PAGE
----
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World Champs Going to The White House

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  • World Champs Going to The White House

    White Sox honored in DC on Monday
    Team to tour the White House, meet with President Bush
    By Scott Merkin /

    Joe Crede, Aaron Rowand and A.J. Pierzynski will be reunited on Monday. (Jeff Roberson/AP)

    CHICAGO -- Getting the chance to privately tour the White House in the nation's capitol and meet with President Bush would be a fairly interesting and exciting experience, in and of itself, for any average American citizen.

    Being recognized for their 2005 World Series title by President Bush after their tour, as announced Thursday by White House Press Secretary Scott McClellan, simply adds to that particular brand of excitement. But for Aaron Rowand, the Gold Glove caliber center fielder who was traded to Philadelphia just a month after the celebration ended, Monday's trip holds an even higher level of personal significance.

    "It's even more exciting now then it would be if I was still on the team," said Rowand, speaking from his car Thursday afternoon while on his way to Philadelphia's Spring Training site in Clearwater, Fla. "It's going to be the last time I get to see the guys for a while.

    "This will be a good reunion, and a lot of the guys have called to see if I'm going. It's going to be a great time."

    Rowand won't be the only White Sox World Series contributor with a new address in Washington, D.C. Players such as Damaso Marte, Luis Vizcaino, Willie Harris and Geoff Blum, to name a few, were all invited and are scheduled to be part of the ceremony. Part-time contributors such as Brandon McCarthy, Brian Anderson and Joe Borchard were also extended an invitation and will be taking advantage of the chance to meet the President.

    The traveling party will include coaches, trainers and strength and conditioning coordinators, and selected front office personnel will be part of the White Sox traveling party. Chairman Jerry Reinsdorf and general manager Ken Williams will make the trip, but manager Ozzie Guillen will not be in attendance.

    Guillen, who had a family vacation previously planned for Feb. 13, is one of six players or coaches with ties to the organization who won't be going to the White House. Tadahito Iguchi is being recognized in his homeland of Japan with a ceremony that could not be changed, while Scott Podsednik currently is on his honeymoon. Freddy Garcia (preparing for the World Baseball Classic), Frank Thomas and Bobby Jenks also will not be in attendance.

    Most of the White Sox contingency is scheduled to arrive in Washington D.C. on Sunday, with the festivities starting with the private tour Monday afternoon. There will be a meet and greet with President Bush and a private time for the team to speak with him, outside of the photo opportunity and public statements.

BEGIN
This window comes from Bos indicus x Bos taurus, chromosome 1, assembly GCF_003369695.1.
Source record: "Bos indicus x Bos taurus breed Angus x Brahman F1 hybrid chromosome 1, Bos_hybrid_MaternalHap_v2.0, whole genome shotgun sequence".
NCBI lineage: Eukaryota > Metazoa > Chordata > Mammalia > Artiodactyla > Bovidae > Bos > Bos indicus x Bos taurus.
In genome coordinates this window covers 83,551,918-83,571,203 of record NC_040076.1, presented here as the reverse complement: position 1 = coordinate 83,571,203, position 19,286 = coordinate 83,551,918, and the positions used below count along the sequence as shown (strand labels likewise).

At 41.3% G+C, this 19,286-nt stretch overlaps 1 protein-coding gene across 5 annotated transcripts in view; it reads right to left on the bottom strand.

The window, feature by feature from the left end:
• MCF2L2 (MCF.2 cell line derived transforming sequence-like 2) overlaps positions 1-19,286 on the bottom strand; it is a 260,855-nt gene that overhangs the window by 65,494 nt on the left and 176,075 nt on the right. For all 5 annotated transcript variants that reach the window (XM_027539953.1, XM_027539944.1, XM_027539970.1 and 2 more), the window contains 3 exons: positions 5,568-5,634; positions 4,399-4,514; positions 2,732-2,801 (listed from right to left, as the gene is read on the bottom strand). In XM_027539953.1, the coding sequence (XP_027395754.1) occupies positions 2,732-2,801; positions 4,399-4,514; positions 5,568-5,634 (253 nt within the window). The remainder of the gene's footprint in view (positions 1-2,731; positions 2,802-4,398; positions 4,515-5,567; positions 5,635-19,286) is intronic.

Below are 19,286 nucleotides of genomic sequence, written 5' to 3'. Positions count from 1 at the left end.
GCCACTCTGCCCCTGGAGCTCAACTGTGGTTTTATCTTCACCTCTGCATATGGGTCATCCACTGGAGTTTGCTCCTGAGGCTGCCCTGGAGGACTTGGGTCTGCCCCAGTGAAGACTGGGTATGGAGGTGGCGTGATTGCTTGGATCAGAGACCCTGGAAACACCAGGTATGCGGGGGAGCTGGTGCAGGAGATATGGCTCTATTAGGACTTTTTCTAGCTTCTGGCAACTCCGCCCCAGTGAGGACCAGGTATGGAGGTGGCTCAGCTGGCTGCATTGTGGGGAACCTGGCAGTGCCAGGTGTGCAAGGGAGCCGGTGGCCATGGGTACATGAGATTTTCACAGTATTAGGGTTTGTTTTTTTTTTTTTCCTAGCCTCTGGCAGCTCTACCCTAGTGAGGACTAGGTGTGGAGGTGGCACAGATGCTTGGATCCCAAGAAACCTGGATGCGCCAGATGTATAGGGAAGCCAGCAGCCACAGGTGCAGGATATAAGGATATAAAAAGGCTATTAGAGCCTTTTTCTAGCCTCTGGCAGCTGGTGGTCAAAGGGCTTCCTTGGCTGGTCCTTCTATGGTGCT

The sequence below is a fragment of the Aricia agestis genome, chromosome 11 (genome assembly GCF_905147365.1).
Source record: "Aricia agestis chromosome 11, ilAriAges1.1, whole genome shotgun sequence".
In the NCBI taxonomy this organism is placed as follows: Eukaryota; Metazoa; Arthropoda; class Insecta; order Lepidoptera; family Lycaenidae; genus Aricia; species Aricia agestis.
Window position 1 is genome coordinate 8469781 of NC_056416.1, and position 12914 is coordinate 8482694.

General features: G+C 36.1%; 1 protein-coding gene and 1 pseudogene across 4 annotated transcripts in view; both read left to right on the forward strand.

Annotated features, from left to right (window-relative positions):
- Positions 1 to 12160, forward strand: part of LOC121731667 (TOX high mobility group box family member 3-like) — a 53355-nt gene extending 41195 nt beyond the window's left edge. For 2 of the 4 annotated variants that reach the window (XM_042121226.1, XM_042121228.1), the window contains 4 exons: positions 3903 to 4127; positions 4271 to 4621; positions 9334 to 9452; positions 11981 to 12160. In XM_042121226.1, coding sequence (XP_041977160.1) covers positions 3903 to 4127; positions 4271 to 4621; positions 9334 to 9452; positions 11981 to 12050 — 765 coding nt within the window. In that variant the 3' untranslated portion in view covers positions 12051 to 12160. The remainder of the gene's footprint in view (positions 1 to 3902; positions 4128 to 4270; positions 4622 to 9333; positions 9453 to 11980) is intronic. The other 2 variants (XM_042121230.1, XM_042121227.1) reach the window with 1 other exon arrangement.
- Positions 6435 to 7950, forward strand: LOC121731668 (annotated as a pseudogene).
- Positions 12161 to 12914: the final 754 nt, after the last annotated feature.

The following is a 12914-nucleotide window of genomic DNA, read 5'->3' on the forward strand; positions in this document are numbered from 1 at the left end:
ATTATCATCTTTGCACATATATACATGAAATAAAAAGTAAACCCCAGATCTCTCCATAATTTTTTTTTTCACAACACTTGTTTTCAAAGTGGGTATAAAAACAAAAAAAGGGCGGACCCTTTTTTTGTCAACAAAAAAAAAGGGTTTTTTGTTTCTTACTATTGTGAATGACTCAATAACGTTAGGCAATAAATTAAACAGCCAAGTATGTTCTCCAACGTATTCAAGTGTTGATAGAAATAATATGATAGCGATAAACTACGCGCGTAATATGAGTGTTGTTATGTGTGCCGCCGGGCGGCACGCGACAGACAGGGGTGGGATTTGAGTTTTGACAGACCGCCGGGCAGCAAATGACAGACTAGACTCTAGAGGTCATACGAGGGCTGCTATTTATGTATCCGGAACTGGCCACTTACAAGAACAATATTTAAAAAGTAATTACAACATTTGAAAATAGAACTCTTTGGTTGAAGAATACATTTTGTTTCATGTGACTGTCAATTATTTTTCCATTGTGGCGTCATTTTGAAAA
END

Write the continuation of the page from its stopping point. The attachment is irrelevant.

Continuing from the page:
For a history buff such as Rowand is, checking out the different White House bedrooms and the Oval Office figures to be a very memorable afternoon. Rowand laughed and agreed that it could have been even more entertaining if Guillen, the proud new American citizen and colorful manager, would have come along.

    With pitchers and catchers scheduled to report to Tucson on Feb. 17, the trip to the White House almost serves as a changing of the guard for the White Sox. Guillen has previously mentioned that once Feb. 18 arrives and workouts begin, he no longer considers the White Sox the champions. All eyes will be honed in on the 2006 season.

    That change for Rowand will be a little more permanent following Monday's trip out East.

    "I'm looking forward to catching up with all those guys," said Rowand, who is driving to Orlando to visit with A.J. Pierzynski before the two fly out on Sunday. "This is a neat experience not a whole lot of people get to have.

    "Basically, I'm non-partisan. I always vote for who the better guy is. But I like President Bush. I was always a fan of his. I'm a little biased maybe because he's a baseball fan."

    Scott Merkin is a reporter for This story was not subject to the approval of Major League Baseball or its clubs.

  • #2
    President receives Sox at White House
    World Series champions praised for character, perseverance
    By Jeff Seidel /

    Jermaine Dye (left) and Paul Konerko present President Bush with a White Sox jersey. (Ron Edmonds/AP)

    WASHINGTON -- The Chicago White Sox have received numerous honors and compliments since winning the team's first World Series championship in 88 years last fall. But as they prepare to head to Spring Training later this week, the White Sox might have had their most enjoyable moment of a very special offseason on Monday afternoon.